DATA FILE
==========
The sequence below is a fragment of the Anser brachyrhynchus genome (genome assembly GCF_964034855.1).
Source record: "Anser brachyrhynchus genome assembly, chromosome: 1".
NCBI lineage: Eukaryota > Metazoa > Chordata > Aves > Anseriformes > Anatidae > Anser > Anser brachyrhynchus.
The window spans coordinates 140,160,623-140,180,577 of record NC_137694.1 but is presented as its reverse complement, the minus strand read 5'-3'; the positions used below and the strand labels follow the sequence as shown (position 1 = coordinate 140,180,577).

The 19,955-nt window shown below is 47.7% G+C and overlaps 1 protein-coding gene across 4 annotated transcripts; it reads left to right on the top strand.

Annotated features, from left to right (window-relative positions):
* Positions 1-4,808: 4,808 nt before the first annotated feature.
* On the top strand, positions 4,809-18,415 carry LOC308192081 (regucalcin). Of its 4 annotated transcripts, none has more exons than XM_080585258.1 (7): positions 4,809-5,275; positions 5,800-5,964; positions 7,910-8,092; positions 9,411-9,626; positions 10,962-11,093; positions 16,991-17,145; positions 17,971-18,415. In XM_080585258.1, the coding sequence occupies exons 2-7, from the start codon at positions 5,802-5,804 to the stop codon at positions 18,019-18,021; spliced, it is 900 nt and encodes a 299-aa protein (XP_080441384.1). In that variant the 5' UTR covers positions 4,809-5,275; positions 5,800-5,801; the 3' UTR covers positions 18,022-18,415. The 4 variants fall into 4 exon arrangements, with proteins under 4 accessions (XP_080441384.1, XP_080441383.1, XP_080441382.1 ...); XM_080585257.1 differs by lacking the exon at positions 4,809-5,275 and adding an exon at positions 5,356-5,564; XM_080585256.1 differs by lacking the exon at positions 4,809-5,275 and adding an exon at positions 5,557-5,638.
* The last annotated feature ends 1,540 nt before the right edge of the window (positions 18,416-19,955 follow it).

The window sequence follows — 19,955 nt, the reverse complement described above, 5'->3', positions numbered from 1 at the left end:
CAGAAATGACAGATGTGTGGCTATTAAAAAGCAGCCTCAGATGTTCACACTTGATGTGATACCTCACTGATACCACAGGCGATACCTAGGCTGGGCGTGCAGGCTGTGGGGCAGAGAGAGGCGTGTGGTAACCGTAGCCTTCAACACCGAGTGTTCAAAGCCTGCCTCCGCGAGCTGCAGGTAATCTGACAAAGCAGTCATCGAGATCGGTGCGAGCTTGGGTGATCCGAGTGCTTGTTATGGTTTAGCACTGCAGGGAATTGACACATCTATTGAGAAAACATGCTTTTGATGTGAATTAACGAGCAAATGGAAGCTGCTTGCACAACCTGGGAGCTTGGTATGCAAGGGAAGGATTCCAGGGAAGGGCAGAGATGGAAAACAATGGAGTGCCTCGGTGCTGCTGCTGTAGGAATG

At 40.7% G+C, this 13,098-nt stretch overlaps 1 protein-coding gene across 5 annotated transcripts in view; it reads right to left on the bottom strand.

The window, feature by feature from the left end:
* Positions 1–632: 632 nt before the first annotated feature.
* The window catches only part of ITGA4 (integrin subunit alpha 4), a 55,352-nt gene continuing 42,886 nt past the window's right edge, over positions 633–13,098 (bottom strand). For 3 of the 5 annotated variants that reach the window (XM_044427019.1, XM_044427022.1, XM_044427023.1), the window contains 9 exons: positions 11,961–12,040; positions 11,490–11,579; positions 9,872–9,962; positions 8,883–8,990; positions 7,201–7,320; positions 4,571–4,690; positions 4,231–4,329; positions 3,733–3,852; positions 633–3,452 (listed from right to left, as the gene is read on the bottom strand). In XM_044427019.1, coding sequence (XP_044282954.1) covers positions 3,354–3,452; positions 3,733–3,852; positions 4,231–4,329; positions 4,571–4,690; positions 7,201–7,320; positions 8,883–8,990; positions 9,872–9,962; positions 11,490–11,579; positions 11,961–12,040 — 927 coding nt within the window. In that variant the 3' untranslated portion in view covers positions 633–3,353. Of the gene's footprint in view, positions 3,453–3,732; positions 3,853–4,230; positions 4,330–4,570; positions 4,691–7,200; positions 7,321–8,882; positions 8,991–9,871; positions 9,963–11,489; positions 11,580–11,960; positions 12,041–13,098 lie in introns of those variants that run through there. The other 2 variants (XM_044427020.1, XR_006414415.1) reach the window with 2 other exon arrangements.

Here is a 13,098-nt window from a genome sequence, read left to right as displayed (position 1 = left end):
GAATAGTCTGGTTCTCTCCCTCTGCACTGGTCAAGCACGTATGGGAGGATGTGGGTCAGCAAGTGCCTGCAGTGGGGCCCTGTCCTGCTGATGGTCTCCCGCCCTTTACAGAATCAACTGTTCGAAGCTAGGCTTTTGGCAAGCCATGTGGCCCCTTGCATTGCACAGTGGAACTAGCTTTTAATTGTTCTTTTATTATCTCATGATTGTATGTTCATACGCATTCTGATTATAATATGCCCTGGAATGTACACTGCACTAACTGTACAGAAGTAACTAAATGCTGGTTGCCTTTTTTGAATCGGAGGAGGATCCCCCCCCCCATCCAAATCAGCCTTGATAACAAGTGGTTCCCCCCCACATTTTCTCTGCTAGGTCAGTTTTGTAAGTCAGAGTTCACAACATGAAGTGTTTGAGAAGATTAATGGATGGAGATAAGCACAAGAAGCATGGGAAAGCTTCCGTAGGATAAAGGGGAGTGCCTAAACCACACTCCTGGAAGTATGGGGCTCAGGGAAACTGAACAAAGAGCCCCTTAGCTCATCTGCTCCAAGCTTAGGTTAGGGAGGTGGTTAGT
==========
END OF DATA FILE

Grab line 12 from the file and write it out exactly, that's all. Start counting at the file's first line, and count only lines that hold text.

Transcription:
At 40.7% G+C, this 13,098-nt stretch overlaps 1 protein-coding gene across 5 annotated transcripts in view; it reads right to left on the bottom strand.